(2) about 015 equivalent (based on NH of at least one chemically hindered primary diamine, and

(3) about equal parts by Weight of dipropylene glycol dibenzoate based on the Weight of said polyol,

said polyol and said diamine being present in amounts sufiicient to provide about 0.9 equivalent (based on CH) of said polyol and (based on NH of said diamine, and

(B) a quasi prepolymer component comprising at least one reaction product of (1) about 1.0 NCO equivalent of at least one organic diisocyanate, and

(2) from about 0.2 to about 0.7 equivalent (based on OH) of at least one polyoxyalkylene polyol having an average molecular weight from about 710 to about 1290,

said quasi prepolymer being present in an amount sufficient to provide from about 0.8 NCO equivalent to about 1.2 NCO equivalents in said composition,

(II) forming a shape from said composition, and thereafter (III) heating said shape at a temperature of from about 120 F. to about 250 F. to obtain said cured castable elastomer,

with the proviso that said composition is maintained in a substantially anhydrous and a substantially bubble free condition during steps (II) and (III).

5. The process of claim 4 wherein said chemically hindered diamine is 4,4'-methylene-bis(Z-chloroaniline).

References Cited UNITED STATES PATENTS 3,036,996 5/1962 Kogon 26077.5 3,188,302 6/1965 Lorenz 26077.5 3,194,793 7/ 1965 Kogon 26077.5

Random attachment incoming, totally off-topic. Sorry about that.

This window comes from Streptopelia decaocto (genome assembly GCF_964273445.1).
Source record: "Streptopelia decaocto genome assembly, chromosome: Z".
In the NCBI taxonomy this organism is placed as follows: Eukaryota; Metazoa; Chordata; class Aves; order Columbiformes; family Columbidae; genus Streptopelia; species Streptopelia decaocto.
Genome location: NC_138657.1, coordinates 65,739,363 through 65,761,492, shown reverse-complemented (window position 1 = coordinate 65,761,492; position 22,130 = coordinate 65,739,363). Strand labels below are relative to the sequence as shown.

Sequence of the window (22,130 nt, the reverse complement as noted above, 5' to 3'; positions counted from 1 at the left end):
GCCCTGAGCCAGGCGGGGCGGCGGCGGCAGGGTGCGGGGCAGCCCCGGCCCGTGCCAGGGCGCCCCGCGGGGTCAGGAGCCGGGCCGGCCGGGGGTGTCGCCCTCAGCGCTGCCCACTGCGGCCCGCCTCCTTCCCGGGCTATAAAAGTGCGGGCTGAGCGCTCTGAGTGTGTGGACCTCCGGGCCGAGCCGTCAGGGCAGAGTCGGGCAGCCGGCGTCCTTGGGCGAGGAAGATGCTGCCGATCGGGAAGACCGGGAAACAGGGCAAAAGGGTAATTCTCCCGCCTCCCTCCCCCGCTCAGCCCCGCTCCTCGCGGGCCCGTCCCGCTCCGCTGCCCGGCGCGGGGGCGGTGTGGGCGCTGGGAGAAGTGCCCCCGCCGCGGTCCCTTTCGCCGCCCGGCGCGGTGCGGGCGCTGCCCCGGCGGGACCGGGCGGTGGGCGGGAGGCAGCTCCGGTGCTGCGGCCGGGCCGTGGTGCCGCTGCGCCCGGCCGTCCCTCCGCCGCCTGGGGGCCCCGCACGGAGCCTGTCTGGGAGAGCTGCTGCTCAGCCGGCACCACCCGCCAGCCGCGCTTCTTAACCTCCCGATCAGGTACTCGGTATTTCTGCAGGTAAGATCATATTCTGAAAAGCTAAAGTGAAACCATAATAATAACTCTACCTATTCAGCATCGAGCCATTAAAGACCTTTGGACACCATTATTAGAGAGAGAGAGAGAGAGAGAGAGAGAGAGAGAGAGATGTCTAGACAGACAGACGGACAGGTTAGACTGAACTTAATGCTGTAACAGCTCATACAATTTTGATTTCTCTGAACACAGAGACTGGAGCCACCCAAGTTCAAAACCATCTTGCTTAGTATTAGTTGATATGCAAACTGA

DONALD E. CZAJA, Primary Examiner M. J. WELSH, Assistant Examiner US. Cl. X.R.

UNITED STATES PATENT OFFICE CERTIFICATE OF CORRECTION Patent 3 9,7 3 Dated January 13, 1970 lnvent g Elise Rhoda Kraft It is certified that error appears in the above-identified patent and that said Letters Patent are hereby corrected as shown below:

Column 1, lines t, 5 and 6, change "Nopco Chemical Company, Newark, N.J., a. corporation of New Jersey" to --D1amond Shamrock Corporation, Cleveland, Ohio, a. corporation of Delaware--.

SIGNED AND SEALED JUN2 1970 SEAL) Am Edward IL Fletcher, 1:. V mun I. mum, It. officer comisslonar of Patents

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Classifications
U.S. Classification528/48, 528/903, 528/58, 528/60, 528/59, 528/51, 528/63, 528/906, 528/55
International ClassificationC08G18/10, C08G18/66
Cooperative ClassificationY10S528/906, Y10S528/903, C08G18/10, C08G18/6685
European ClassificationC08G18/10, C08G18/66P2B2
Legal Events
DateCodeEventDescription
Nov 7, 1983ASAssignment
Owner name: DIAMOND SHAMROCK CHEMICALS COMPANY
Free format text: CHANGE OF NAME;ASSIGNOR:DIAMOND SHAMROCK CORPORATION CHANGED TO DIAMOND CHEMICALS COMPANY;REEL/FRAME:004197/0130